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But first, you’ve got to get mad: Rethinking the occupy movement

<st thing I read about the Occupy Wall Street movement was a Mother Jones article, published about two weeks into the occupation, titled “Why #occupywallstreet Isn’t Working”, that enumerated the ways in which the movement was failing to make a difference. For the most part, Mother Jones writers are an extremely experienced bunch of people who have made a career out of agitation for labor rights, the anti-war movement, and serious, committed leftism in America, so I trusted them to know a good populist uprising from a bad one.

Their biggest complaint was that the movement consisted mostly of “the usual suspects” – scrawny college kids with Che t-shirts, aging hippies handing out flyers for the ISO, the odd NYU sociology professor stopping in for a few minutes between classes. They weren’t transforming the world, said Mother Jones, they were just transforming the park they had occupied into a dorm basement, complete with issues of Adbusters curling beneath discarded American Spirits.

So I sneered. For a few days I snidely looked down my nose at all my overenthusiastic friends, many of whom had “caught the bug” immediately. It wasn’t a legitimate popular movement, I insisted, just a bunch of the same old leftists arguing over the same old leftism while pretending they were the latest incarnation of the Arab Spring.

But soon, the protests had swelled to thousands in New York, and more across the country. Unions got involved, and so did veterans and professors and people who voted for Ron Paul. (Although, unfortunately, never Radiohead.) I quickly realized that it wasn’t just the average everyday leftist workhorse – it was, on the contrary, that elusive leftist unicorn, the legitimate, broad-base expression of popular rage. I switched sides; incidentally, so did Mother Jones.

But I’m not going to dwell on my personal reaction to the tenets of the movement’s philosophy, or lack thereof. I am not going to call you to arms to tear down the apparatus of capitalist power. I’m not printing agitprop in the Carletonian. Rather than focusing on message, I would like to focus on medium.

What’s universally important about Occupy Wall Street is not what it’s saying, but how it’s saying it. And I’m not talking about general assemblies or signs or non-hierarchical organization; I’m talking about volume. Occupy Wall Street is articulating a lot of things, but it’s articulating all of them too loudly to be ignored. It’s impossible not to pay attention to it, and it’s becoming impossible not to care about it.
That fact, the fact that it provokes a near-universal emotional response, is why it’s important, and especially why it’s important for Carleton, because Carleton is very good at ignoring.

For one reason or another – because we’ve got reading to do, because we have a frisbee tournament, or because Keith Olbermann is doing our activism for us, Carleton students rarely seem to poke their heads outside what we cutely refer to as the “bubble.” And while this is fine, albeit unfortunate, insofar as it means we don’t make it up to the cities to see LCD Soundsystem or hear the Dalai Lama speak, it becomes a serious problem when it amounts to voluntarily disconnection from our society.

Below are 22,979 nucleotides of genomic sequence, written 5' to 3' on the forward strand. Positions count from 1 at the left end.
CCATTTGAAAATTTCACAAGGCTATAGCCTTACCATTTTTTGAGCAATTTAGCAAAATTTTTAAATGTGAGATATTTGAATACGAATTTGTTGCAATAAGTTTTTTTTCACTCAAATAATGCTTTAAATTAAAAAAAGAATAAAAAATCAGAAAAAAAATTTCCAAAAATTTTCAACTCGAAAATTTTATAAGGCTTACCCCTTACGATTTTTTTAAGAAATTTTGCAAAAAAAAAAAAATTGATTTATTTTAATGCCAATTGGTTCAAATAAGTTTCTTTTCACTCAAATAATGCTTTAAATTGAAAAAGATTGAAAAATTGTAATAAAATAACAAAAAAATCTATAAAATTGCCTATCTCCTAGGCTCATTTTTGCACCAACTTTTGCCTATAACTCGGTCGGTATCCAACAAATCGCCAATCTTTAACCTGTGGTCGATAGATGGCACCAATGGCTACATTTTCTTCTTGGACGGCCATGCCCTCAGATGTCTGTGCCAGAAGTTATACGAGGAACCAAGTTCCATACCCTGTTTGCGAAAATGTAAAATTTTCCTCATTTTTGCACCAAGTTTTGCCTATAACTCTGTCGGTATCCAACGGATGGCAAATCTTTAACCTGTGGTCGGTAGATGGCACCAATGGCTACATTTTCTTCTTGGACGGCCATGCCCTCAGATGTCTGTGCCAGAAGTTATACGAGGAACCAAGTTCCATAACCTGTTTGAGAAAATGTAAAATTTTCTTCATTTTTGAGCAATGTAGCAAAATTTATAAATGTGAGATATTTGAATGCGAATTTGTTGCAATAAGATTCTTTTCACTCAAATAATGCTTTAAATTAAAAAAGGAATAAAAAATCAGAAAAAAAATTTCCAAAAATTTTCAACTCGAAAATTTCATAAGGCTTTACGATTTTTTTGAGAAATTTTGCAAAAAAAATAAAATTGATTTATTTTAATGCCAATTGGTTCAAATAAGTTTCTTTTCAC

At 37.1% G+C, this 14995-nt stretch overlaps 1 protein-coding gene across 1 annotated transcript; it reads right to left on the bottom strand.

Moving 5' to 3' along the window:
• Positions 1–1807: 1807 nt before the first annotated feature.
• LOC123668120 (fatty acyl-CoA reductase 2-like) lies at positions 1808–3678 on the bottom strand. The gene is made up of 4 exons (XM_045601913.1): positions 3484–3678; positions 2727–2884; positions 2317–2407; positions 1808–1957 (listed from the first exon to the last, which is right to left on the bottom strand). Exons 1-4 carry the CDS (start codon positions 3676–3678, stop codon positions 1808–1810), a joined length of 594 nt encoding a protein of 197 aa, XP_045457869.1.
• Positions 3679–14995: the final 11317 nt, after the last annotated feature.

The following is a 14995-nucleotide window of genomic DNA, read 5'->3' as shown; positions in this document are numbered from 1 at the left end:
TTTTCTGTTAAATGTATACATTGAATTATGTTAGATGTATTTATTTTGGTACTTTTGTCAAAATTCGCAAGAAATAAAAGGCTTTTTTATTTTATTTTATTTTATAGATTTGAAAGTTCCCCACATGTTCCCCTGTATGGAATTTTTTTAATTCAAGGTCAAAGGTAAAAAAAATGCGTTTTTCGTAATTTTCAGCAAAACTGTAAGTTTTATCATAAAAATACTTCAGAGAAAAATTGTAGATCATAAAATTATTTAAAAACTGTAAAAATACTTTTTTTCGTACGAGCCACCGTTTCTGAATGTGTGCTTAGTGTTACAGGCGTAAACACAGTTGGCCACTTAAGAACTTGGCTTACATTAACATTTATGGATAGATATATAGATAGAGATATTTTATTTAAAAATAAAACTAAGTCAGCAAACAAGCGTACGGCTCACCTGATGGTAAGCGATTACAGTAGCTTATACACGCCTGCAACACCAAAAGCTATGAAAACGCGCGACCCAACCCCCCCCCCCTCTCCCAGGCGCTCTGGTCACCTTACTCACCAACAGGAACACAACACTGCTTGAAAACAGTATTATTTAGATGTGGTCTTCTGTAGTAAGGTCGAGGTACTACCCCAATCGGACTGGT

Our inability to get ourselves out of the bubble means that we reduce our world to a few issues that are so small that in the grand scheme of things they might as well not even exist: classes, internships, parties, hookups, Schiller, and maybe the St. Olaf game. We live in a snow globe. Maybe an extremely stressful, intellectually demanding snow globe, but a snow globe nonetheless.

The world outside the snow globe is real, though, and it is often a very grim place. I don’t think it belies partisan bias to say that unemployment is rampant and will probably not have improved much by the time a lot of us graduate, that the global finance system is shaky, and that popular upheaval is quickly altering the world map. Things are happening.

Continuing to live in the bubble, continuing to privilege our classes and social lives so completely over genuine civic engagement, is a form of dangerous social irresponsibility. Passively accepting the bubble is a way of abdicating, or at least postponing, our responsibility to our society and our culture.

This has always been easy to ignore. Abstract morality has always been difficult to make concrete. Perhaps that makes it excusable that we’ve sat on our little hill above the Cannon River and talked about neuroscience and deconstruction for so long. There was, after all, no obvious way to affect our society.

Occupy Wall Street, however is an obvious way to affect our society. Engaging with the movement somehow – whether it’s with support or antipathy – is a clear path to affecting a society that all of us know is flawed.

Whether that involves throwing Molotov cocktails, participating in counter-protests, going to teach-ins, or criticizing the movement on the evening news is really not important. What is important, as before, is that we engage with it at all. We have the education, the cultural prestige to change our society. And now we have an obvious avenue to do so. We no longer have an excuse to be apathetic.

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